Since his return to the United States, Mohamed Soltan has advocated for others who he says remain in Egyptian custody without justification. The advertising campaign planned for Metro was funded by private citizens in the United States, many from the Egyptian diaspora, who support his mission.

Soltan approached Metro’s advertising contractor, Outfront Media, two weeks ago to inquire about placing the ads throughout the transit network. He agreed to a $20,000 package that would buy ad space on 250 Metro cars, in 45 stations and on 25 buses for two weeks — pending Metro’s approval of the sign design.

Several days later, Outfront returned with word from Metro: The signs violated its policies.

“Anything could be political, depending on how you look at it,’” Soltan said. “By whose lens? By whose measure? It can be so loosely interpreted. What we have here is a fact, and it’s a fact from world-renowned human rights organizations. . . . We’re just educating people about facts and things that are happening.”

Soltan likened the agency’s ban on issues-based advertising with the censorship and acts of oppression in Egypt that he advocates against.

“The irony is that, in the land of the free and the home of the brave, we have to have this battle here at home,” he said. “To have a quasi-governmental agency like [the Washington Metropolitan Area Transit Authority] that is censoring facts — it’s very, very disheartening.”

Federal courts have already ruled decisively that transit agencies cannot selectively ban advertisements that they deem too offensive to appear in stations and buses. Instead of allowing the anti-Muslim cartoon campaign, Metro took the option that is increasingly prevalent at other transit agencies: They chose to ban all “issues-oriented” advertising.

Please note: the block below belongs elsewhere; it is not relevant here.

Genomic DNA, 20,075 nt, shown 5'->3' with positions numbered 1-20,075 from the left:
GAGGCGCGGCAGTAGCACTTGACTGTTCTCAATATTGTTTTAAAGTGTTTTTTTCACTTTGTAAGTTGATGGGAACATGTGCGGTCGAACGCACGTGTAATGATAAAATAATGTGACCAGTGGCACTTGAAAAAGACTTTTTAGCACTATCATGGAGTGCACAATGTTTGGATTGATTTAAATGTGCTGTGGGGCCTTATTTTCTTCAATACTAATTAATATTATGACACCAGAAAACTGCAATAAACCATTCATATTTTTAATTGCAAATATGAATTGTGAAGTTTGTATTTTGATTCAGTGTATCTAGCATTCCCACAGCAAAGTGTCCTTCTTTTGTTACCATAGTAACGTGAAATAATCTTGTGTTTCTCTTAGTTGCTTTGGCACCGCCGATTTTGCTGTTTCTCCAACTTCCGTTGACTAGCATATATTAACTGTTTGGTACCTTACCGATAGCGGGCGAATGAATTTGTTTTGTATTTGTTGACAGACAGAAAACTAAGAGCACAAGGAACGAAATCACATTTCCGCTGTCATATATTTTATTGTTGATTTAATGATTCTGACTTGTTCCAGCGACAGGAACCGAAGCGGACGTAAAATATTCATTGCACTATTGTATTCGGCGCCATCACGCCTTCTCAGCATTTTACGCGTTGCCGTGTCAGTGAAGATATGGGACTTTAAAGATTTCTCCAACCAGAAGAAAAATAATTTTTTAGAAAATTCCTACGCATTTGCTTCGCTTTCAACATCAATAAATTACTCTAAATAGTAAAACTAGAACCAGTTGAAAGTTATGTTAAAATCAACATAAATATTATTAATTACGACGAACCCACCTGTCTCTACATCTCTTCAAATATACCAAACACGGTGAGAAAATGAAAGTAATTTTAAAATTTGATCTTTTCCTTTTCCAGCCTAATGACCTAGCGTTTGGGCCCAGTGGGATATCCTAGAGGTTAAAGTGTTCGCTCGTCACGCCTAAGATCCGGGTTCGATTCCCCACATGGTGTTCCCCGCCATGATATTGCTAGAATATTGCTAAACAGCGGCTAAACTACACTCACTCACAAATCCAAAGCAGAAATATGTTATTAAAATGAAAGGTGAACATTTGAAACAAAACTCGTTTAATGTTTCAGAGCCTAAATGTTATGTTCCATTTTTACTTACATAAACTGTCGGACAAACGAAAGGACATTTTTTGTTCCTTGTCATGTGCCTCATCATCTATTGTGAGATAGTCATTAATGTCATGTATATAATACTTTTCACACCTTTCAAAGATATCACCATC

Now, its guidelines cover a range of prohibited advertising themes: signs that promote or oppose any religion or religious belief; messages that are “intended to influence public policy”; or political campaign advertising — a serious blow to Metro’s pool of potential advertisers, considering the region is home to the nation’s capital.

Other transit agencies across the country have adopted similarly broad policies — usually resulting from costly lawsuits — that cover things they believe would be controversial, offensive or incite violence.

Rebecca Tushnet, a professor at Georgetown University who specializes in commercial speech and advertising law, said Metro’s success in a potential lawsuit would hinge on its ability to prove that its policy is consistently enforced — and just because an advertisement displays attributed facts or statistics does not mean that it won’t be considered politically themed, she said.

“I understand the desire not to have a swastika or aborted fetus shoved in my face when I’m on a train and really a captive audience because I can’t leave while I’m in there,” Tushnet said. “As a compromise, the kind of blanket commercial-versus-political distinction makes a lot of sense.”

But Monica Hopkins-Maxwell, executive director of the American Civil Liberties Union of the District of Columbia, said Metro may be in a precarious legal position if a court finds that the agency’s policy is excessively broad. Almost any kind of subway advertisement — be it an advocacy poster, commercial advertising or a government-sponsored public service announcement — could be considered an attempt to “influence members of the public,” she argued. She said Metro’s policy should be far more narrowly tailored, especially in a political place like Washington.

“Hundreds of thousands of Americans and international visitors come through this city, which could be considered the protest capital of the free world,” Hopkins-Maxwell said. “The ability to exchange ideas or come into contact with ideas — whether we agree with them or not — is fundamental to democracy, and it would be a shame if, in a place like D.C., those opportunities are being shut down because the government is afraid of free speech.”